5.2 Larger scroll saw blades (#9 and above) are more durable.
Know for a fact that the bigger the blade, the stronger it is and durable. Larger blades in the #9 category upwards have lesser TPI, stays sharper for longer, and do not break easily.
5.3 For thin wood, using a smaller blade is a good choice (3# or smaller blade).
To avoid splintering of wood, materials of about 1/8 inches require #3 or smaller blade type. Blades of this size can cut around tight corners seamlessly. The downside to this class of blade is that they have higher TPI, which cuts slowly.
5.4 Select the blades based on the thickness of the stack if you want to make stack cutting.
Whenever you stack wood or other materials, you have increased the overall thickness of the materials. It means that the blade chosen will correspond to the overall thickness and not the material’s thickness.
5.5 Consider the intricacy of the cuts.
Lastly, the complexity of the cut you have in mind should guide your decision on the blade to use. As discussed above, smaller blades can fit into tight corners even though hardwoods might break them.
The overall conclusion is that you choose the smallest possible blade capable of cutting your material.
Figure 5: Close-up picture of a scroll blade and top clamp/holder.
Section 6: How do we use scroll saw blades correctly?
6.1 Determine which end is the top.
The only way to determine the top-end is via the teeth direction. The top-end should be opposite the direction of the teeth configuration. But this does not work for the crown-tooth blade because it cuts in both directions.
So, you can use any end as the top for the crown-tooth blade. On the other hand, for other blades, run your thumb through to know the exact point and permanently mark your top-end for future reference.
6.2 Prevent blade slippage.
Usually, manufacturers rub some oil on blades to keep it rust-free, but this oil causes slippage. Eventually, you should clean off this oil before using the blade with either sandpaper or cloth.
6.3 Install the blade.
- Fasten the top clamp/holder to the blade.
- Once this is in place, feed the blade to the bottom through a hole on the saw and clamp.
- Check the tension of the blade such that the blade is tight enough so no flex occurs.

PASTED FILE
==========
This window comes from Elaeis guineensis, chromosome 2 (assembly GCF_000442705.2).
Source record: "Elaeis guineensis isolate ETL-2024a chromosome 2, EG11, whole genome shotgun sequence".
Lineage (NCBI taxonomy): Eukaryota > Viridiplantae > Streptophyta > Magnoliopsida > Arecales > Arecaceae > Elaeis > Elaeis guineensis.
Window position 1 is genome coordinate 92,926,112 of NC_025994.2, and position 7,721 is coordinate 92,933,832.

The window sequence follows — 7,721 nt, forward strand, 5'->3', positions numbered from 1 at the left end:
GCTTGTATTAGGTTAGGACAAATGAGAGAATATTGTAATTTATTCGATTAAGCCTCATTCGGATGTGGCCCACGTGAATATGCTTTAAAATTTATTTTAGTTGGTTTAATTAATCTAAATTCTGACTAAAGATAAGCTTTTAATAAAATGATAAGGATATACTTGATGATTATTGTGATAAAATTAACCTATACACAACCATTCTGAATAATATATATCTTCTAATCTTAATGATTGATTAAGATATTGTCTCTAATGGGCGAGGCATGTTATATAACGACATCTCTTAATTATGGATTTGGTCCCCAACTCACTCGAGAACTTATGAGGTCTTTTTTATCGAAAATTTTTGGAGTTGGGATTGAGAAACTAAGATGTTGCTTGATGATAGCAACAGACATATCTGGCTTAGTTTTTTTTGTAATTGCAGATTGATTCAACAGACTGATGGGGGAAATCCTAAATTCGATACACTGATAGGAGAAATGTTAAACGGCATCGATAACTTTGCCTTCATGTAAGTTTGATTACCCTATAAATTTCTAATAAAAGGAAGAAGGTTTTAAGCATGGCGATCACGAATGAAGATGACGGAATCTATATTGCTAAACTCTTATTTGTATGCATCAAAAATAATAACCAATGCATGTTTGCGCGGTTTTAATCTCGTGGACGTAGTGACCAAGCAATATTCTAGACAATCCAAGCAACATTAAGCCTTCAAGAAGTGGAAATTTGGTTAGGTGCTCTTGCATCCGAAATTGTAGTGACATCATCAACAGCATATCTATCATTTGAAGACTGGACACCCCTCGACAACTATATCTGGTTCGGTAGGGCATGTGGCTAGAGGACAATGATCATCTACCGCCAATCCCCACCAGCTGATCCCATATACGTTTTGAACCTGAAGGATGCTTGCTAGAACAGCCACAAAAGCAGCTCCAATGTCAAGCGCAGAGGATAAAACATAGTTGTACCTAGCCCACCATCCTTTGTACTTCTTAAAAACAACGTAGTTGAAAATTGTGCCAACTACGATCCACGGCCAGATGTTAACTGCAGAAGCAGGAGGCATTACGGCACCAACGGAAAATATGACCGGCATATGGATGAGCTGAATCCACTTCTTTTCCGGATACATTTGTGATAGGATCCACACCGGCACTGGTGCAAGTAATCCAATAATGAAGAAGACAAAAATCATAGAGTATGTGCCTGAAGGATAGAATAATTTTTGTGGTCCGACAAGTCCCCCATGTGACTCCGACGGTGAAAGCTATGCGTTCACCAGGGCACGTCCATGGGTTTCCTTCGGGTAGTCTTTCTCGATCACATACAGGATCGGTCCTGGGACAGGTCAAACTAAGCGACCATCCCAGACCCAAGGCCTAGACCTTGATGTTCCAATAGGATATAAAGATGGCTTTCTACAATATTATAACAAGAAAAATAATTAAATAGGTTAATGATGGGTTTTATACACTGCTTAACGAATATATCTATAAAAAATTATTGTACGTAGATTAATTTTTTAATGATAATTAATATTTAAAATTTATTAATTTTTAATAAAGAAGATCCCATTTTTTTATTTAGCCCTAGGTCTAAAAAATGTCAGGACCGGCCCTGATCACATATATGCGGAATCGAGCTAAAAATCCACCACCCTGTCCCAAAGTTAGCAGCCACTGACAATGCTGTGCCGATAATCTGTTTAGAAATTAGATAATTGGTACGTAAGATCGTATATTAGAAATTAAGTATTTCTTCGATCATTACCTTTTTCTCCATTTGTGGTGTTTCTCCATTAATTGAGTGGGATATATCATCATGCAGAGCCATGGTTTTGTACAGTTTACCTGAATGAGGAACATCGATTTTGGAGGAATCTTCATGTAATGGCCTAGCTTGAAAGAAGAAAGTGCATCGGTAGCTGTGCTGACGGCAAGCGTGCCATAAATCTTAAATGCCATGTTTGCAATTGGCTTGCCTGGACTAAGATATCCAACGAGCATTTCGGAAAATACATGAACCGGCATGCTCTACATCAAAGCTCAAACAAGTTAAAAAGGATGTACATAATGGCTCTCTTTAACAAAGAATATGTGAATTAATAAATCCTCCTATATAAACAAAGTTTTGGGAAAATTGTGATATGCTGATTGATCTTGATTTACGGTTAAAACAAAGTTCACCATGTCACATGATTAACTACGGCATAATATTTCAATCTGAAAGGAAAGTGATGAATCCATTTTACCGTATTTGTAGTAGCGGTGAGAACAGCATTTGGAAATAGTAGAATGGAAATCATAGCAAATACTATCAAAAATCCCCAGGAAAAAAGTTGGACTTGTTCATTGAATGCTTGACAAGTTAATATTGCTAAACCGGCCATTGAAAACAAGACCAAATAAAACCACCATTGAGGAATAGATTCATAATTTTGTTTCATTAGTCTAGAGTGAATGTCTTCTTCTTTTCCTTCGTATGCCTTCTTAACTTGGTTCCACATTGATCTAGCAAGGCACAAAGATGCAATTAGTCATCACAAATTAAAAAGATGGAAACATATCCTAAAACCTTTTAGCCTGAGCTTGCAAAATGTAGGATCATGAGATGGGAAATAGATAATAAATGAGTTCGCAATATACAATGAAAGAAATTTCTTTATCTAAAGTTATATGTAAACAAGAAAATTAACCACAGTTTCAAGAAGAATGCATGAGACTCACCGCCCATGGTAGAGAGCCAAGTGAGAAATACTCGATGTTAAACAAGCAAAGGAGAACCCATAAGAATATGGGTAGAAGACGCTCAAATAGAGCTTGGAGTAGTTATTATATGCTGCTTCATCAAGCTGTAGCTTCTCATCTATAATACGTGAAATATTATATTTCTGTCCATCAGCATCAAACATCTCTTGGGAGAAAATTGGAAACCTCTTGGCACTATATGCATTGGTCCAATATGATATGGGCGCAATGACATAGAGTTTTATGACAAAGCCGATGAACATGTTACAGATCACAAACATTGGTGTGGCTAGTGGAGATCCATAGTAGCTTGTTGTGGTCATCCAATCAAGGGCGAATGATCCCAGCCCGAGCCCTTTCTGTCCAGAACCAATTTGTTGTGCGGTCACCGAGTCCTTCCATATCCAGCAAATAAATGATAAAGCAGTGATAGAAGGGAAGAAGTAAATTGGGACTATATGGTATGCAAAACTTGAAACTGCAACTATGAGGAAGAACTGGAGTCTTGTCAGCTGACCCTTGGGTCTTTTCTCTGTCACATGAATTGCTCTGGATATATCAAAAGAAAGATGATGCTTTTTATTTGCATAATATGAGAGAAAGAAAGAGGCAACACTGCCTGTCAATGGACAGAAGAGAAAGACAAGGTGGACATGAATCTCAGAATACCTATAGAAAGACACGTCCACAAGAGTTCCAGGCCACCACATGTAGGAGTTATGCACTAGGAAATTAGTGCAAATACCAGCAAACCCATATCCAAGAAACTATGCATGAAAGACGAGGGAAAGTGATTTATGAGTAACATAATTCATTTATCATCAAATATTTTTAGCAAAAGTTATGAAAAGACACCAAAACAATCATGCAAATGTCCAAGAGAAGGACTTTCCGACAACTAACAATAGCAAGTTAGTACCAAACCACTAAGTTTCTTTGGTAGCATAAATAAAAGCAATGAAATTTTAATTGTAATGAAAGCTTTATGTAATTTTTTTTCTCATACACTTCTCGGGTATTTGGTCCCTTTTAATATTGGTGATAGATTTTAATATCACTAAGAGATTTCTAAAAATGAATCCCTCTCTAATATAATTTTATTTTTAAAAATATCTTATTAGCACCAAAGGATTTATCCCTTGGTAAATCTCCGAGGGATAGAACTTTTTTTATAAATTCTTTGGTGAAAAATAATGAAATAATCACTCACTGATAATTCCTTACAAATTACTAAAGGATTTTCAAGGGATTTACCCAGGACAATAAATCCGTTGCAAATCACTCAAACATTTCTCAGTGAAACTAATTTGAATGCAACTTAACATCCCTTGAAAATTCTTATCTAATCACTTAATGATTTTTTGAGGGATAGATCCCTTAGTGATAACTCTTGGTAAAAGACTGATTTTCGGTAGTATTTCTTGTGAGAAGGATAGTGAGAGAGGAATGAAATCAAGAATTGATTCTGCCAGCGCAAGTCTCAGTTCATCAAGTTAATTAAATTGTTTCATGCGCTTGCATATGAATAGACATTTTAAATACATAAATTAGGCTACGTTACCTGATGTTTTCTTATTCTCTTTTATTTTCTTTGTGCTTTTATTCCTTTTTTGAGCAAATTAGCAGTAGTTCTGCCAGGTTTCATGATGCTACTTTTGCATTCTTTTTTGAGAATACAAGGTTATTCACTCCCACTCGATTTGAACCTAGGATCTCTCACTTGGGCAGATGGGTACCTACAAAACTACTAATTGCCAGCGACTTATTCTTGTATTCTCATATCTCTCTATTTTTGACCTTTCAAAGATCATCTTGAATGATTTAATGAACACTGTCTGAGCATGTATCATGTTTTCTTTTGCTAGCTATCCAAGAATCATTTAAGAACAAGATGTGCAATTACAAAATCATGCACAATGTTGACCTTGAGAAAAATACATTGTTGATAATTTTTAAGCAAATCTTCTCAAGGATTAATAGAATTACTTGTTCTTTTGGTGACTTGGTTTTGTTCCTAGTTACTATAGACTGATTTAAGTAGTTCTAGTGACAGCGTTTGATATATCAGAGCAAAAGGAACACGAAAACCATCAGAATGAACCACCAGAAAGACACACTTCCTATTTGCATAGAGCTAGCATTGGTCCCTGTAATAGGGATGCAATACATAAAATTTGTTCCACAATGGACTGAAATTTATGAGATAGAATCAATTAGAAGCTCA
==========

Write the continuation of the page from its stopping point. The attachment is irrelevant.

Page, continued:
6.4 Apply tension.
After installation, tension the blade properly for the best result. You can avoid the blade’s breakage under proper tension since the blade will not get stuck in between the workpiece. Finally, do not under-tight or over-tight; moderate tightness is great.
Blades heats up, gets blunt, and eventually breaks sometimes. The sole cause of this occurrence is friction. While it is impossible to eliminate friction, you can minimize its effect by using lubricants such as beeswax.
Section 7: What materials can the scrolling blades cut?
Asides from woods, scroll saw blades can still cut plastic, thin metals, and glass. Nevertheless, cutting these materials with a scroll saw blades involves some peculiarities.
For instance, plastic cutting must do with a lubricated blade because it tends to melt due to friction. Also, glass requires special blades coated with diamonds.
Make provision for instantaneous cooling when cutting to prevent the glass from due to heat.
Figure 6: Intricate pattern cut with a spiral blade.
To finish with, a strong take-home from this article is the uniqueness of the scroll blades. Furthermore, we have highlighted the scroll blades’ abilities and characteristics, which affect usage and adaptability.
Over the years, NCCuttingtools has developed the capacity to provide cutting tools, saw blades, and customized services. Please send us a message to get answers to all your questions and have all your problems solved.